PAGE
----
Organizers behind the months of emotionally raw protests in Ferguson are bracing for the possibility that the police officer who shot and killed Michael Brown in August may not be indicted or charged with civil rights violations in fatally shooting the unarmed teen.
Leaders of the movement expressed shock and disappointment Saturday in response to reports that Officer Darren Wilson told investigators that he feared for his life during a scuffle with Brown and that the teen reached into the vehicle attempting to take the officer's gun.
The testimony, first reported by The New York Times, is the first public account of what Wilson told investigators of the Aug. 9 shooting, and varies little from the narrative provided by police shortly after Brown was killed. The only new information, coming from FBI forensics tests, shows Brown's blood on the barrel of the officer's gun after Wilson shot at the teen twice, hitting him in the arm the first time and missing the second.
That government officials familiar with the civil rights investigation into the shooting are leaking information to the media on Wilson's side of the story, however, suggests the Justice Department will not be pressing civil rights charges against the police officer. It also calls into question whether the St. Louis County grand jury, tasked with determining whether Wilson committee a crime, will indict him.
“Many of us are shocked. This feel likes a coordinated media campaign to prepare us for a no indictment decision,” Deray McKesson, an organizer for the protests in the wake of Brown's death, told msnbc Saturday. “The timing of this article suggests there will not be even a civil rights filing, which is dangerous.”
Brown's killing sparked months of demonstrations and clashes with law enforcement officials, unearthing deep-rooted racial tensions in the St. Louis suburb where raw emotions at times turned to violent protests and an aggressive police response.
Organizers say they are forming a contingency plan should the grand jury panelists choose to not indict Wilson, an event likely to spark a fresh round of outrage for the protesters demanding that the officer be arrested.
"All of us are meeting to figure out how we will respond in the event the county prosecutor doesn't indict," Ashley Yates, found of the group Millennial Activists United, said through an email Saturday. "The federal government has a major role to play -- the real question is how will they respond to the climate of injustice created in Ferguson and St. Louis?"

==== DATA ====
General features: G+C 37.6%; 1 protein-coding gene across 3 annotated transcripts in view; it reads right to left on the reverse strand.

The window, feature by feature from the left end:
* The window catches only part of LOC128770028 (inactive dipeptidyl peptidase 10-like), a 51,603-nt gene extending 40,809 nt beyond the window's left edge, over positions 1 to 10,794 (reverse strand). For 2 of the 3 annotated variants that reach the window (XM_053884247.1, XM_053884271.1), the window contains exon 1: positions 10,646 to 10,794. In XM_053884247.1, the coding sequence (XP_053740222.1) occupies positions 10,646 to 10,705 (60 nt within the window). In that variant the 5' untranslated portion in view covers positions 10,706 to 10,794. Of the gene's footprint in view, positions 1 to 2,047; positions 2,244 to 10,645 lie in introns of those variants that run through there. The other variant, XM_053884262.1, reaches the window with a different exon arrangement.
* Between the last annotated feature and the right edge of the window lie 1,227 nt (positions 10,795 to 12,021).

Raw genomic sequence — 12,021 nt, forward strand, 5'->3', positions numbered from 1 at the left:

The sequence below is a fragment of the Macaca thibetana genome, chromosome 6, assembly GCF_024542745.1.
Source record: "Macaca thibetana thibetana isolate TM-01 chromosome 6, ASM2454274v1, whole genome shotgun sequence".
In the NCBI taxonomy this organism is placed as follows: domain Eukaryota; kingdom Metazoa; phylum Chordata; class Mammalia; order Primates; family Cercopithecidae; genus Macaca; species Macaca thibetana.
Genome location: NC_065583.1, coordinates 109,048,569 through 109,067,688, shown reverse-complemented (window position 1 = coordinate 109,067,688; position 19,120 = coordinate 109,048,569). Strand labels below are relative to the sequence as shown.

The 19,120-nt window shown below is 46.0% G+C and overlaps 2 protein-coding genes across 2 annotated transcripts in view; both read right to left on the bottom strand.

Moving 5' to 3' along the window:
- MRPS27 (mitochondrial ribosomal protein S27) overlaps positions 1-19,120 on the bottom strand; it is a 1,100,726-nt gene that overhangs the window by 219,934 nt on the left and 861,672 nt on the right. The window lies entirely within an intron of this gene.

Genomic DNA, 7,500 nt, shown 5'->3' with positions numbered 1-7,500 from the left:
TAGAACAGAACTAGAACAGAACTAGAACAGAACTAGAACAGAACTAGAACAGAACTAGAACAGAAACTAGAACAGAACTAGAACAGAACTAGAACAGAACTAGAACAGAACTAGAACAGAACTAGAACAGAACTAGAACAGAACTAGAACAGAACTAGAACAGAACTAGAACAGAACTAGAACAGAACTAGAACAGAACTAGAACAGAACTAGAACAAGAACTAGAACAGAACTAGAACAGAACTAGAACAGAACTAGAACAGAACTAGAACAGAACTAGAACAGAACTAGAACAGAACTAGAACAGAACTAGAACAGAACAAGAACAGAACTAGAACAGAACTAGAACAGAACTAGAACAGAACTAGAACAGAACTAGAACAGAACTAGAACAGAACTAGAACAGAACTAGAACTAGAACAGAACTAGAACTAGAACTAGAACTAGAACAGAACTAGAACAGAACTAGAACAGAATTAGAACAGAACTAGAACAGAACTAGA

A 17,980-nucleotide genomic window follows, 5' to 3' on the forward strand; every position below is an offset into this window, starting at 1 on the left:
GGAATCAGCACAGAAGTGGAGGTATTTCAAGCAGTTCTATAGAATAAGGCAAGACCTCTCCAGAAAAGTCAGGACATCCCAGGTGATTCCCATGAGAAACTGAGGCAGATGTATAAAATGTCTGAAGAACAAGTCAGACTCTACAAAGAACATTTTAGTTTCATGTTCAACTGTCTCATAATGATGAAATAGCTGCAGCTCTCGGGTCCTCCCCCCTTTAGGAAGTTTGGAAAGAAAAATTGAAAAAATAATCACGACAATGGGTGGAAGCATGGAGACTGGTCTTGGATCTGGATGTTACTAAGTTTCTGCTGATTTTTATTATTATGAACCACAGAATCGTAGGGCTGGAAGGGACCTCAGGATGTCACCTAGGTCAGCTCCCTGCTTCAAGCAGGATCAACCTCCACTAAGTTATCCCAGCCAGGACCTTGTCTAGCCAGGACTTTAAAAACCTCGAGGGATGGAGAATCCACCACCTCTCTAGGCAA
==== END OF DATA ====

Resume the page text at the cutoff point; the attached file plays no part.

Multiple eye-witness accounts contradict the police narrative of what led Wilson to shoot Brown at least six times. Police said Wilson ordered Brown and his friend to move to the sidewalk after they were walking in the middle of Canfield Drive, and that the incident took a turn after Brown attempted to reach into the officer's Chevy Tahoe and take his weapon.
But according to Dorian Johnson, the friend who was with Brown at the time, the officer initiated the altercation by grabbing the teen by the neck and pulling him into the car. Several witnesses said they saw two in a physical struggle through the window of the SUV, but that Brown eventually broke free and began running away. Nearly all witnesses say the saw Brown turn to the officer and bring his hands up to his side as Wilson fired several shots.
The grand jury, convened by St. Louis County prosecutor Bob McCulloch, has been meeting since late August and have until the end of the year to make a decision. McCulloch has said he expects that decision to come by mid-November.
But civil rights and faith leaders on the ground in Ferguson say it is still unclear whether the public will hear from grand jury before then. In denouncing Wilson's testimony, Rev. Al Sharpton said he would lead a four-day event in the St. Louis suburb starting on Oct. 31, symbolic of the four hours that authorities left Brown's body laying in the street. Others say they will continue rallying the community in demands for answers.
"Leaked testimony from Officer Darren Wilson contains nothing more than the same tired tropes of menacing black rage that have been used for centuries to brutalize black youth," the Rev. Osagyefo Sekou, from the Fellowship of Reconciliation, said in a statement. "This community will continue to do what it has been doing since day one: demand answers and justice for another fallen black child, led by the brave young people who have refused to bow down even in the face of tanks, tear gas and the cross hairs of snipers."